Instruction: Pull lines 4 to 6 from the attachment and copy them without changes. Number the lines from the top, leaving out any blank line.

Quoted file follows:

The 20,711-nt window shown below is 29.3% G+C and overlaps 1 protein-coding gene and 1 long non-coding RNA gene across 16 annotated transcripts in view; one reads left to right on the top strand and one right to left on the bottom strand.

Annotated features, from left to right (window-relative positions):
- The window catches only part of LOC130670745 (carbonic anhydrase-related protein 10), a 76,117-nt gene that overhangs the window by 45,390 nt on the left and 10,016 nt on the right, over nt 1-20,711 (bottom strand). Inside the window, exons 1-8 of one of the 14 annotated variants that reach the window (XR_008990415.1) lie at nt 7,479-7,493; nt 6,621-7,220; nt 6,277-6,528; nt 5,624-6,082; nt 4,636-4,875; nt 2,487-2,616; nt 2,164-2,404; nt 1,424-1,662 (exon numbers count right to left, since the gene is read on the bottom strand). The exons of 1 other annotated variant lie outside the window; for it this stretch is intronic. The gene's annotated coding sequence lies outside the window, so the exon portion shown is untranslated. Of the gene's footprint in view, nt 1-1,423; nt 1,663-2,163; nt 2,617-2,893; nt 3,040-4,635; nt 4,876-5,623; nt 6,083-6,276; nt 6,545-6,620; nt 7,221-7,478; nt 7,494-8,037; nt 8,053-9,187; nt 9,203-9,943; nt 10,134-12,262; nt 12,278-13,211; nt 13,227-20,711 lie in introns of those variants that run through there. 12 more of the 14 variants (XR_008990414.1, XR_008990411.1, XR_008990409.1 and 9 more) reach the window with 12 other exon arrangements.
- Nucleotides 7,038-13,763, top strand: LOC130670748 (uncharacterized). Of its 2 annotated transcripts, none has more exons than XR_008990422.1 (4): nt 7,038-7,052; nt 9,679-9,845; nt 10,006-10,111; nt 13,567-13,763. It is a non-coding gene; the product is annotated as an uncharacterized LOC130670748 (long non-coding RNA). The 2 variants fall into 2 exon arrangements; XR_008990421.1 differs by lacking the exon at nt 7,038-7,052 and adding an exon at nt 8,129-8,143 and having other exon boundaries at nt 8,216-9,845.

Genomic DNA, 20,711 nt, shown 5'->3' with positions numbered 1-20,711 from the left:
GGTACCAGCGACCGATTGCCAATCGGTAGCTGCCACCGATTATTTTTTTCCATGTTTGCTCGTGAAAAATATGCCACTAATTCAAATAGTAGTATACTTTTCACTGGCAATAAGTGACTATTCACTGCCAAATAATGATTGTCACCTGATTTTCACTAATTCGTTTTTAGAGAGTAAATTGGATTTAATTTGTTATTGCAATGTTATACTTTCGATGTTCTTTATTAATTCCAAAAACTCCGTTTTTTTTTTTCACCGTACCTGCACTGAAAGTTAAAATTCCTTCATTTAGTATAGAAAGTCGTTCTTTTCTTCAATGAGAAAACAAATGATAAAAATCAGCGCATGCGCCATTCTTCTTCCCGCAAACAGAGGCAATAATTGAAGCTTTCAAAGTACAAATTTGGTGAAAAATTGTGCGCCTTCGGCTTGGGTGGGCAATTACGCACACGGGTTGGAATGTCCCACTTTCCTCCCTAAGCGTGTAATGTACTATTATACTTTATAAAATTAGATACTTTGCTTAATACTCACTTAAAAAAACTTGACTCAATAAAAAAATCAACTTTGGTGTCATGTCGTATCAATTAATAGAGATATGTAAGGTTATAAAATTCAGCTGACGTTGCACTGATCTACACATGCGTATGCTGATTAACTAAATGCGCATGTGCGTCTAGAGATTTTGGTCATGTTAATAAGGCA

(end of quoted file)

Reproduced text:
- Nucleotides 7,038-13,763, top strand: LOC130670748 (uncharacterized). Of its 2 annotated transcripts, none has more exons than XR_008990422.1 (4): nt 7,038-7,052; nt 9,679-9,845; nt 10,006-10,111; nt 13,567-13,763. It is a non-coding gene; the product is annotated as an uncharacterized LOC130670748 (long non-coding RNA). The 2 variants fall into 2 exon arrangements; XR_008990421.1 differs by lacking the exon at nt 7,038-7,052 and adding an exon at nt 8,129-8,143 and having other exon boundaries at nt 8,216-9,845.

Genomic DNA, 20,711 nt, shown 5'->3' with positions numbered 1-20,711 from the left:
GGTACCAGCGACCGATTGCCAATCGGTAGCTGCCACCGATTATTTTTTTCCATGTTTGCTCGTGAAAAATATGCCACTAATTCAAATAGTAGTATACTTTTCACTGGCAATAAGTGACTATTCACTGCCAAATAATGATTGTCACCTGATTTTCACTAATTCGTTTTTAGAGAGTAAATTGGATTTAATTTGTTATTGCAATGTTATACTTTCGATGTTCTTTATTAATTCCAAAAACTCCGTTTTTTTTTTTCACCGTACCTGCACTGAAAGTTAAAATTCCTTCATTTAGTATAGAAAGTCGTTCTTTTCTTCAATGAGAAAACAAATGATAAAAATCAGCGCATGCGCCATTCTTCTTCCCGCAAACAGAGGCAATAATTGAAGCTTTCAAAGTACAAATTTGGTGAAAAATTGTGCGCCTTCGGCTTGGGTGGGCAATTACGCACACGGGTTGGAATGTCCCACTTTCCTCCCTAAGCGTGTAATGTACTATTATACTTTATAAAATTAGATACTTTGCTTAATACTCACTTAAAAAAACTTGACTCAATAAAAAAATCAACTTTGGTGTCATGTCGTATCAATTAATAGAGATATGTAAGGTTATAAAATTCAGCTGACGTTGCACTGATCTACACATGCGTATGCTGATTAACTAAATGCGCATGTGCGTCTAGAGATTTTGGTCATGTTAATAAGGCA